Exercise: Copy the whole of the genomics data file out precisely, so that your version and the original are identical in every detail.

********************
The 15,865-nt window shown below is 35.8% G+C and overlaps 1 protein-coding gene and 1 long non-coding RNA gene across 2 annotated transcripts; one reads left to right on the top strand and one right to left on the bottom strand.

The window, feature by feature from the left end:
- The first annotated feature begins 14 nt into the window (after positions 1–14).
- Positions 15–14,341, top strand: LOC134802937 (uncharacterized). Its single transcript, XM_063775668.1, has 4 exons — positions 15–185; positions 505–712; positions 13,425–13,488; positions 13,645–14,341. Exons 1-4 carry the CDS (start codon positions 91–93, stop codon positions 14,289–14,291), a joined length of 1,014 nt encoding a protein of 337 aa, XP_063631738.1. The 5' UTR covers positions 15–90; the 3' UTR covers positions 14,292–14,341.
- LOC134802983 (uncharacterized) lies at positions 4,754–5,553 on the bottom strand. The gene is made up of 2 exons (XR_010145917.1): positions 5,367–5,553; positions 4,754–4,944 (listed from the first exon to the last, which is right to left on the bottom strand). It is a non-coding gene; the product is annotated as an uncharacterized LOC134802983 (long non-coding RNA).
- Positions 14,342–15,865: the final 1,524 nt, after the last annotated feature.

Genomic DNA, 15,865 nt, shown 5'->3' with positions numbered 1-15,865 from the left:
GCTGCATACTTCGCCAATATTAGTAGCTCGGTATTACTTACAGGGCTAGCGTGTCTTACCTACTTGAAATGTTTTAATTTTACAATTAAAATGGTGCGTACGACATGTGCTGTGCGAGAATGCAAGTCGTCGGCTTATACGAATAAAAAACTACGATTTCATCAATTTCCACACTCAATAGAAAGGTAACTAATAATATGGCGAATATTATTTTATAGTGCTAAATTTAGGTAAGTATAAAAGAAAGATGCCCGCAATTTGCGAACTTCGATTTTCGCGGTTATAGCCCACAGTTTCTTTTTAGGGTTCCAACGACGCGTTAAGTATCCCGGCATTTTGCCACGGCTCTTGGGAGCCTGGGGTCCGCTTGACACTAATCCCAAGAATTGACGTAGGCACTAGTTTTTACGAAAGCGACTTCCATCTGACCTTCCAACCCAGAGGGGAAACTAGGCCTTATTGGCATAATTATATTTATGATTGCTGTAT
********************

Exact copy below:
The 15,865-nt window shown below is 35.8% G+C and overlaps 1 protein-coding gene and 1 long non-coding RNA gene across 2 annotated transcripts; one reads left to right on the top strand and one right to left on the bottom strand.

The window, feature by feature from the left end:
- The first annotated feature begins 14 nt into the window (after positions 1–14).
- Positions 15–14,341, top strand: LOC134802937 (uncharacterized). Its single transcript, XM_063775668.1, has 4 exons — positions 15–185; positions 505–712; positions 13,425–13,488; positions 13,645–14,341. Exons 1-4 carry the CDS (start codon positions 91–93, stop codon positions 14,289–14,291), a joined length of 1,014 nt encoding a protein of 337 aa, XP_063631738.1. The 5' UTR covers positions 15–90; the 3' UTR covers positions 14,292–14,341.
- LOC134802983 (uncharacterized) lies at positions 4,754–5,553 on the bottom strand. The gene is made up of 2 exons (XR_010145917.1): positions 5,367–5,553; positions 4,754–4,944 (listed from the first exon to the last, which is right to left on the bottom strand). It is a non-coding gene; the product is annotated as an uncharacterized LOC134802983 (long non-coding RNA).
- Positions 14,342–15,865: the final 1,524 nt, after the last annotated feature.

Genomic DNA, 15,865 nt, shown 5'->3' with positions numbered 1-15,865 from the left:
GCTGCATACTTCGCCAATATTAGTAGCTCGGTATTACTTACAGGGCTAGCGTGTCTTACCTACTTGAAATGTTTTAATTTTACAATTAAAATGGTGCGTACGACATGTGCTGTGCGAGAATGCAAGTCGTCGGCTTATACGAATAAAAAACTACGATTTCATCAATTTCCACACTCAATAGAAAGGTAACTAATAATATGGCGAATATTATTTTATAGTGCTAAATTTAGGTAAGTATAAAAGAAAGATGCCCGCAATTTGCGAACTTCGATTTTCGCGGTTATAGCCCACAGTTTCTTTTTAGGGTTCCAACGACGCGTTAAGTATCCCGGCATTTTGCCACGGCTCTTGGGAGCCTGGGGTCCGCTTGACACTAATCCCAAGAATTGACGTAGGCACTAGTTTTTACGAAAGCGACTTCCATCTGACCTTCCAACCCAGAGGGGAAACTAGGCCTTATTGGCATAATTATATTTATGATTGCTGTAT